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Force native resolution to Non-PnP monitor in Windows

Force native resolution to Non-PnP monitor in Windows

I've got a 22-inch, 1680 x 1050 monitor. Brand X2gen, model MW22U. Connected by DVI cable to my NVIDIA GeForce 9600 GT graphics card.

Asked by: Guest | Views: 40
Total answers/comments: 5
Guest [Entry]

I switched from using a DVI cable to a VGA cable, and then the monitor was detected and its native 1680 x 1050 resolution was available and automatically selected.
Guest [Entry]

"I'm going to answer this even though it's over three years after the original question was asked.

I ran into this problem recently, and I came across what I believe is a pretty ideal solution. The instructions in the link are pretty clear, but I'm going to post an edited list because there were a few missing steps and some minor inaccuracies:

Download Phoenix.zip and extract it to a working folder.
Run it and click the ""Extract Registry EDID"" toolbar button.
A list of monitors should appear.
Try to find the monitor that matches the monitor that is giving you problems.
Review the settings, and if they don't match the actual capabilities of the monitor, perform steps 6-9 (otherwise, skip to step 10).
Click the pencil toolbar button for edit mode.
Change the EDID settings to reflect you display's true capabilities.
Pay special attention to the Standard Timings tab.
Detailed Timing blocks 2-4 provide some very interesting additional options.
Save the EDID to a .DAT file in your working folder.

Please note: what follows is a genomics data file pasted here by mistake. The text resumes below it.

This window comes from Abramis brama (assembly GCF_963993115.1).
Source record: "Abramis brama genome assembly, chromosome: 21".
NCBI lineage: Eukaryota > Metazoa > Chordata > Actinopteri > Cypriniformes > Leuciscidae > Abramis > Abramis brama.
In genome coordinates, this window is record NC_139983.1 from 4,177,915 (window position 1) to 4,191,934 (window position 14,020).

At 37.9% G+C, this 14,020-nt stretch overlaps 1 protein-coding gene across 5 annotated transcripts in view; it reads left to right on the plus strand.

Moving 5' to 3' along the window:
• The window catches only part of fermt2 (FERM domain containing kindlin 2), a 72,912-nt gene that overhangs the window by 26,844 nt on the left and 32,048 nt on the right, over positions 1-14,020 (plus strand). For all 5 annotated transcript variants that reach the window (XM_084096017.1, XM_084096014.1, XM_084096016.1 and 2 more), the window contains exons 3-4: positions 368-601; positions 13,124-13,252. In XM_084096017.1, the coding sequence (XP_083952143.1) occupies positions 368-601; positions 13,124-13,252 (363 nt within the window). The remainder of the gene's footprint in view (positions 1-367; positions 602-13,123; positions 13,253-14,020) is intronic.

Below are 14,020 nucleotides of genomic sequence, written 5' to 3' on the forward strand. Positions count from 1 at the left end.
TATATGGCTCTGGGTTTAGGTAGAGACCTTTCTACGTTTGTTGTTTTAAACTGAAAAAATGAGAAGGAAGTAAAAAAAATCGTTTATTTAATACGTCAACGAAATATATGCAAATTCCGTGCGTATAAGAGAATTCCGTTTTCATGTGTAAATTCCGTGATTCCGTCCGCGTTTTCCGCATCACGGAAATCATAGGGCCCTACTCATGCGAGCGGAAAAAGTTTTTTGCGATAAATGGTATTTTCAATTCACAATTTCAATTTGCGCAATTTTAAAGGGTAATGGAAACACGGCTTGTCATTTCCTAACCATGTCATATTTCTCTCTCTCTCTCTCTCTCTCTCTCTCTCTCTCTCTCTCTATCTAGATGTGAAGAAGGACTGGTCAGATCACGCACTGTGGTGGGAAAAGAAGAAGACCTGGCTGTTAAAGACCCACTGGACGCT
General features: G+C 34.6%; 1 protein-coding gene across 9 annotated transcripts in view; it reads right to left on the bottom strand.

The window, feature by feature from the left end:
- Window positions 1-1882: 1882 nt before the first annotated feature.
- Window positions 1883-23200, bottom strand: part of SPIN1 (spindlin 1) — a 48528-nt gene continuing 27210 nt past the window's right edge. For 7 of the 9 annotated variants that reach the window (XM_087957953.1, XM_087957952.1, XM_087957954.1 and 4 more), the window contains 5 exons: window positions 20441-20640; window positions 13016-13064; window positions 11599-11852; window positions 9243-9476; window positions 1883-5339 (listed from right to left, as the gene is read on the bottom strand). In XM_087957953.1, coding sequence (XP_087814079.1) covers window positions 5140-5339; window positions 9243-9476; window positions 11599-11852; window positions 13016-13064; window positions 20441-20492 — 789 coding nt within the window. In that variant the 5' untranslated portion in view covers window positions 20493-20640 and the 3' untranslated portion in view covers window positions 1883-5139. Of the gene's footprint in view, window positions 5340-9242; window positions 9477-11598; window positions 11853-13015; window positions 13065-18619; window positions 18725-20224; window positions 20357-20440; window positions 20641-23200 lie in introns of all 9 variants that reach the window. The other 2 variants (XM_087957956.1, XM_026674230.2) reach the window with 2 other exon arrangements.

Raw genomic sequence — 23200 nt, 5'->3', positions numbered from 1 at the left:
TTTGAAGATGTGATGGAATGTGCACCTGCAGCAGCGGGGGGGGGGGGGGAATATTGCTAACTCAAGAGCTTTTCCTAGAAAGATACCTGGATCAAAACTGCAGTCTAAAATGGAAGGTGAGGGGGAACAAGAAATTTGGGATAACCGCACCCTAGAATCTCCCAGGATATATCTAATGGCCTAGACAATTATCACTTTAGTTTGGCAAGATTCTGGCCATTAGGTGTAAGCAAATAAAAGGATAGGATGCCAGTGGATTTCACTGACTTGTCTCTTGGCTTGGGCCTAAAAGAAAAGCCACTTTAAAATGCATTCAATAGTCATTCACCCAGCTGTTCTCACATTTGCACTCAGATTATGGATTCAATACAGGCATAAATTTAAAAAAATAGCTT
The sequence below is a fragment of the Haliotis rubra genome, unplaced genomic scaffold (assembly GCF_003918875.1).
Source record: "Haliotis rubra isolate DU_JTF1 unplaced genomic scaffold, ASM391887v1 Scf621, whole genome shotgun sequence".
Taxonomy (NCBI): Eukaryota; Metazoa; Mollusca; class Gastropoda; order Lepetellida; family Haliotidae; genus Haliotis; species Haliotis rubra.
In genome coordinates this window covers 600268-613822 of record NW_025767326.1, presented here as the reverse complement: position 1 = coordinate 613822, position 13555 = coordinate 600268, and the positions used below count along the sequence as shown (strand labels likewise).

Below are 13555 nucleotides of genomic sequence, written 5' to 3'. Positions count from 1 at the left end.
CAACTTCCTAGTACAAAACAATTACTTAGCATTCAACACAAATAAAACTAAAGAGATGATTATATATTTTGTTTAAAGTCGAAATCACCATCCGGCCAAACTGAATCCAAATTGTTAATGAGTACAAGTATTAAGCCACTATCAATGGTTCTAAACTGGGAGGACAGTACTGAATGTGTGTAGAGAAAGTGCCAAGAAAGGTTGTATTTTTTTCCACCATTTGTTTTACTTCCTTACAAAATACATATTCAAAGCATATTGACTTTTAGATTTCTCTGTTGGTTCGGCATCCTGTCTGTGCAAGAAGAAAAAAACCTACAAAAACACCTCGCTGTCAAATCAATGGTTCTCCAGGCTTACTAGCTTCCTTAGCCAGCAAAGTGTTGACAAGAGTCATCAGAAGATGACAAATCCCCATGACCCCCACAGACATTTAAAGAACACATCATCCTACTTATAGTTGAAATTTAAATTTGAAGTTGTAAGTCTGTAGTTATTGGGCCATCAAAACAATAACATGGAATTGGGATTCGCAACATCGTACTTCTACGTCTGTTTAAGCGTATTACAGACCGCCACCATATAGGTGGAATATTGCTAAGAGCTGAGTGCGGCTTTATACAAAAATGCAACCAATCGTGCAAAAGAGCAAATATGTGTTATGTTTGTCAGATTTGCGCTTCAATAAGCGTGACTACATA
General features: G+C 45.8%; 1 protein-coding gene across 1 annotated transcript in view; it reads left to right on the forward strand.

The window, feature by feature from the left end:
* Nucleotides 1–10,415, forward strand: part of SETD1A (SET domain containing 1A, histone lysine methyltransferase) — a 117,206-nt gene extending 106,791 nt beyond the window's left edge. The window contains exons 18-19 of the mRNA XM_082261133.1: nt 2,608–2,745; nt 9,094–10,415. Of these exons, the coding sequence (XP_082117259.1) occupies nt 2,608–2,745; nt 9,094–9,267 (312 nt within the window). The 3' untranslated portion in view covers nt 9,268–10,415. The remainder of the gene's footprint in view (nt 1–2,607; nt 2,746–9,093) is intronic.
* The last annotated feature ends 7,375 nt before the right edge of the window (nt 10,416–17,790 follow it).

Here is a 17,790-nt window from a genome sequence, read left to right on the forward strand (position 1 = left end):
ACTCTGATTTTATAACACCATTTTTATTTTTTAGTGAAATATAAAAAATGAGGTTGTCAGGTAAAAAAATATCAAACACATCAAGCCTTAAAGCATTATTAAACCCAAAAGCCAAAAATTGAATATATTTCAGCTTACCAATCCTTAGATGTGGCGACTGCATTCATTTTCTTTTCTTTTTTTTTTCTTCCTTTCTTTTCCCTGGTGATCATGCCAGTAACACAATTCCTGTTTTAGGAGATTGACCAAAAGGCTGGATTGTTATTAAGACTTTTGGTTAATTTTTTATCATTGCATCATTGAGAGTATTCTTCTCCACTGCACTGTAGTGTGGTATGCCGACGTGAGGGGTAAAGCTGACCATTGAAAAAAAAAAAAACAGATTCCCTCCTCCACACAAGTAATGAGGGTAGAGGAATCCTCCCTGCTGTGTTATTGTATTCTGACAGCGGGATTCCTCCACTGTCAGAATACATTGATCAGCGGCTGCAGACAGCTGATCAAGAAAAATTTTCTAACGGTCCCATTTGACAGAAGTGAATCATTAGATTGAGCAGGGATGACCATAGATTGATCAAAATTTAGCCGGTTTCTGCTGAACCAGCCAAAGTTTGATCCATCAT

Download moninfo.exe and install it.
Open the saved .DAT with MonInfo and make sure it doesn't complain about it.
If it does post here for help.
If MonInfo reads in and displays the settings the way you configured them in Phoenix then...
Select ""Create INF..."" from the file menu and save it to your working folder.
Feel free to edit the strings in the INF to your liking. [Note: I didn't understand this step and ended up just ignoring it, but I'm leaving it in just in case it helps someone.]
Open Start, type ""devmgmt.msc"", and press Enter.
Select the monitor you want to change (in my case, it was ""Generic Non-PNP Monitor"").
Right click and select Update Driver Software.
Click ""Browse my computer for driver software"".
Click ""Let me pick from a list of device drivers on my computer.
Click Have Disk...
Browse to the INF file in your working folder.
Click next to override with your new INF.
Restart your computer and enjoy your new resolution!"
Guest [Entry]

You may need to install the drivers for the monitor itself, or re-install them. Monitor drivers have never really been an issue in the past when using SVGA connections, and general pnp drive was good enough, but with DVI monitors its often necessary to install the actually driver to get it to go to the resolution you want. I experience the same issue with a Dell 24 inch DVI monitor, it limited my resolution until I installed the dell drivers for the monitor.
Guest [Entry]

If it used to work, nothing has changed, and it no longer works, it suggests to me that the monitor has developed a fault; if it is under warranty, I'd get it checked out (so no to void the warranty)
Guest [Entry]

"DriverGuide.com used to be pretty good for digging up drivers but you now have to register to get in (you could previously use ""drivers / all"" as the login).

They have an X2Gen section but they've turned that page off at the moment. It comes up as the second link on a Google search, so I think it's only temporarily down."